3 factors to decide your bidding strategy
- Your overall budgetYes! You’ll definitely want to consider your overall budget when setting bids.
- My campaign goals
Yes! Depending on your campaign goals, you may care more about getting clicks, impressions, or conversions. With Google Ads, you can choose a bidding strategy that drives towards each.
- The value of a sale or conversionYes! Depending on how much a sale is worth, you may bid more or less. You may not want to spend $100 for a click if you’re selling a $2 product, but $100 may make sense if your sales are worth thousands.
Google Ads runs an auction every time it has an ad space to fill — whether that’s on a search results page, blog, news site, etc. Each auction decides which ads will show, at that moment, and in that space.
Your bid puts you in the auction. Without a proper bid, you won’t be placed in the auction. Without being placed in the auction, your ad will not show.
Google Ads gives you several ways to bid for your ads. Depending on which networks your campaign is targeting, and whether you want to focus on getting clicks, impressions, or conversions, you can determine which strategy is best for you.
Two ways to manage your bids
There are two ways to manage your bidding in Google Ads: manual bidding and automated bidding. Manual bidding is where you control the bidding yourself. Automated, is where you let Google Ads do the heavy lifting for you. Let’s take a closer look at each and then dig in on how to pick the best strategy for your business.
Manual bidding lets you manually set bids at the ad group level, for individual keywords, or for ad placements, so you know you’re bidding for the clicks that mean the most to you.
Imagine you run a hiking club in Vermont. You could use manual bidding to bid higher for keywords like “Vermont hiking” and a different amount for broader keywords like “hiking maps.”
With automated bidding you can set a daily budget and then have Google Ads automatically adjust your bids to get the most clicks or conversions possible within your budget.
Let’s say you want to maximize clicks for the low-performing keywords in one of your campaigns, but don’t have time to manually manage each keyword. By adding those keywords to a portfolio and setting a target spend, you allow Google Ads to automatically maximize the bids for you!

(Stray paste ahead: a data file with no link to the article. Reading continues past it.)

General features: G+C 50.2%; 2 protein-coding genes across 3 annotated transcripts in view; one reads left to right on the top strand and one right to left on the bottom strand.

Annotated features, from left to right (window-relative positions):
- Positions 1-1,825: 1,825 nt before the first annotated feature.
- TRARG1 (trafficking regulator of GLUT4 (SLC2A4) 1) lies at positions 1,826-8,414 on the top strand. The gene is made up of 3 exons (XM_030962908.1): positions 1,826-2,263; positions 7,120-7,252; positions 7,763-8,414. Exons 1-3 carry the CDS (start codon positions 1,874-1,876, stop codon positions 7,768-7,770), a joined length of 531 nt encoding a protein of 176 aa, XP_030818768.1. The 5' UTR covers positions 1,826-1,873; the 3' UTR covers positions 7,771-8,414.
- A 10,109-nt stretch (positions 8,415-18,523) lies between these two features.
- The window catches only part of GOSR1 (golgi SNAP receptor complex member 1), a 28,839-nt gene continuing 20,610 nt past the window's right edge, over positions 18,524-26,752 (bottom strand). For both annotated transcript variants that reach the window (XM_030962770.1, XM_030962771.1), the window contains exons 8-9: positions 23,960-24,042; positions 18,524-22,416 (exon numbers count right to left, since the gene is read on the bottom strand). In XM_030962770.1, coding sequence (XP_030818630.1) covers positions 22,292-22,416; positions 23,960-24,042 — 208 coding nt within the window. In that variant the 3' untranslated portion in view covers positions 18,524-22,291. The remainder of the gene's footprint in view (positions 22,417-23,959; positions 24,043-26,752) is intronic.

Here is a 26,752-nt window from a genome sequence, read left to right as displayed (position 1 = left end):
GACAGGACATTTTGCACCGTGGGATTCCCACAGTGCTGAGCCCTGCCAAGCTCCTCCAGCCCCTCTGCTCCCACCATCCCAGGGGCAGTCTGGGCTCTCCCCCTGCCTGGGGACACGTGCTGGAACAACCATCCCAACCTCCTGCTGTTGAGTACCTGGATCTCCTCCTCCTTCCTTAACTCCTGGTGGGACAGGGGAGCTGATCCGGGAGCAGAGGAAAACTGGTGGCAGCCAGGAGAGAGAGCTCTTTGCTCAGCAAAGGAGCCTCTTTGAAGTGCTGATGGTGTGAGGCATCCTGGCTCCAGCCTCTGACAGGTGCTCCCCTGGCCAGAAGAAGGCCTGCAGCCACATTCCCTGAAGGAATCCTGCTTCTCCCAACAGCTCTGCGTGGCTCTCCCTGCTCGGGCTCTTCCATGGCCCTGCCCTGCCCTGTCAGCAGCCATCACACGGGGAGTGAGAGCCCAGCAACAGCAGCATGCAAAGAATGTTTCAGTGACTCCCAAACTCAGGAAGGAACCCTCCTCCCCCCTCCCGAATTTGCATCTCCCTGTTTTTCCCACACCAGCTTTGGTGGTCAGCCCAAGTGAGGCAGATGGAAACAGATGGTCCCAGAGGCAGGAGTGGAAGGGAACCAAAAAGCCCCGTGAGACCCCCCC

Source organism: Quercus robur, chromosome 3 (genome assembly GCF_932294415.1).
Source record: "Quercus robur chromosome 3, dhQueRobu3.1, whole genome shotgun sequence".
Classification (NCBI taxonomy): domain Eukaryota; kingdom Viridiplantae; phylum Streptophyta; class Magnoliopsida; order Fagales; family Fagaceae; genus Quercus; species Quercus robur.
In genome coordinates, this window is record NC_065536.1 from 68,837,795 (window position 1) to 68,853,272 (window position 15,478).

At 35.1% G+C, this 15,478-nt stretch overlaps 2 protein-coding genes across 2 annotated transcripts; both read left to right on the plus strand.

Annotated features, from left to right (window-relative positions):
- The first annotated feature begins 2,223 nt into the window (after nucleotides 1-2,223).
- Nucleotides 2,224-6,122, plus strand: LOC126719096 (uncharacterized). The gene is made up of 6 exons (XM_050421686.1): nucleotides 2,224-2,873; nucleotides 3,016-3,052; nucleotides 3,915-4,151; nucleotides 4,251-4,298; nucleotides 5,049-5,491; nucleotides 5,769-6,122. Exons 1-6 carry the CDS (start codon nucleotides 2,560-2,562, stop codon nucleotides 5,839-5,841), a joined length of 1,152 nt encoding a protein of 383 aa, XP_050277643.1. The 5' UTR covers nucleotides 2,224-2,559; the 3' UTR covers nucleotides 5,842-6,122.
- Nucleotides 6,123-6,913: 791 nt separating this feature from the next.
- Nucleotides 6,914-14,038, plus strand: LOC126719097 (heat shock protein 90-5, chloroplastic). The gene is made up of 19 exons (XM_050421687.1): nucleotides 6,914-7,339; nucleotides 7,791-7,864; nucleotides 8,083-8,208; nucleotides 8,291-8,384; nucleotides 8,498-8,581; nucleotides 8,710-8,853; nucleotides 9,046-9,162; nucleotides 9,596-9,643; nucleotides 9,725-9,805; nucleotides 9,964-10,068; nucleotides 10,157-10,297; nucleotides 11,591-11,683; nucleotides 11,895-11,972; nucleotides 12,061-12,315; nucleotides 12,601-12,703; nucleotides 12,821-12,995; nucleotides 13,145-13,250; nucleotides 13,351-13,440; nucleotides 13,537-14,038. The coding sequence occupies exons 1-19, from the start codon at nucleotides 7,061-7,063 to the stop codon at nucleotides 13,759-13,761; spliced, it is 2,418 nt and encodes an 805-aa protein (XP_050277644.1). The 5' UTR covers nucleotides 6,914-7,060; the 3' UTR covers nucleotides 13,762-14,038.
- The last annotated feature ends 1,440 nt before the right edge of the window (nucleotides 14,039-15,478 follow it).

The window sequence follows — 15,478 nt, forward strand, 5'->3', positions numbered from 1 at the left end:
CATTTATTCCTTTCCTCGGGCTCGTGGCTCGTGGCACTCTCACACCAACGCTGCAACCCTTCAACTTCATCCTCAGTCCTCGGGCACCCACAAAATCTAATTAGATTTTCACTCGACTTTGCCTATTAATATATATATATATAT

Use your goals to determine a bidding strategy
Whether you manage your bids manually or automatically, you’ll want to think about what goal you’re looking to achieve.
- Goal: Build awarenessFocusing on impressions may be your strategy. You can use cost per thousand viewable impressions (vCPM) or cost per view (CPV) bidding to put your message in front of customers.
- Goal: Drive web visitsFocusing on clicks could be ideal for you. Cost-per-click (CPC) bidding—manual or automatic—may be right for your campaign.
- Goal: Drive online salesIt may be best to implement conversion tracking in your campaign and focus on conversions. Cost-per-acquisition (CPA) bidding lets you do just that.
3 tools to determine your CPC bids:
- Bid simulator: Bid simulator runs “what-if” scenarios like, “How many more impressions would I have gotten if my bid had been $0.10 higher last week?”
- Keyword Planner: Keyword Planner shows you how often some keywords get searched, and gives you cost estimates at a glance.
- First-page bid estimates: First-page bid estimates helps you see how much you may need to bid to put your ad on the first page of Google Search results.
Bidding for ROI
Internet traffic is always changing, so it’s important to re-evaluate your CPC bids regularly. Once you’ve set maximum CPC amounts that you’re comfortable with, see how many clicks your ads begin to accrue, and whether those clicks lead to business results on your website.
What keywords lead to the most clicks on your ads?
To see how many clicks you’re getting per keyword and how much they cost, go to the “keywords” tab in your account. Try filtering your keywords by click-through rate to see which keywords get you a lot of impressions, but few clicks. If your goal is to generate sales, these are the keywords that are probably not working so well. Adjust your bids accordingly.
How do I increase my ROI?
Once you’ve identified which keywords, locations, times, and devices are getting good results, you can adjust your bids accordingly. For instance, if a keyword has a low average CPC but each click converts well, you may try increasing its max CPC bid. This could improve the ad’s average position for that keyword, giving your ads more exposure and potentially increasing your ROI.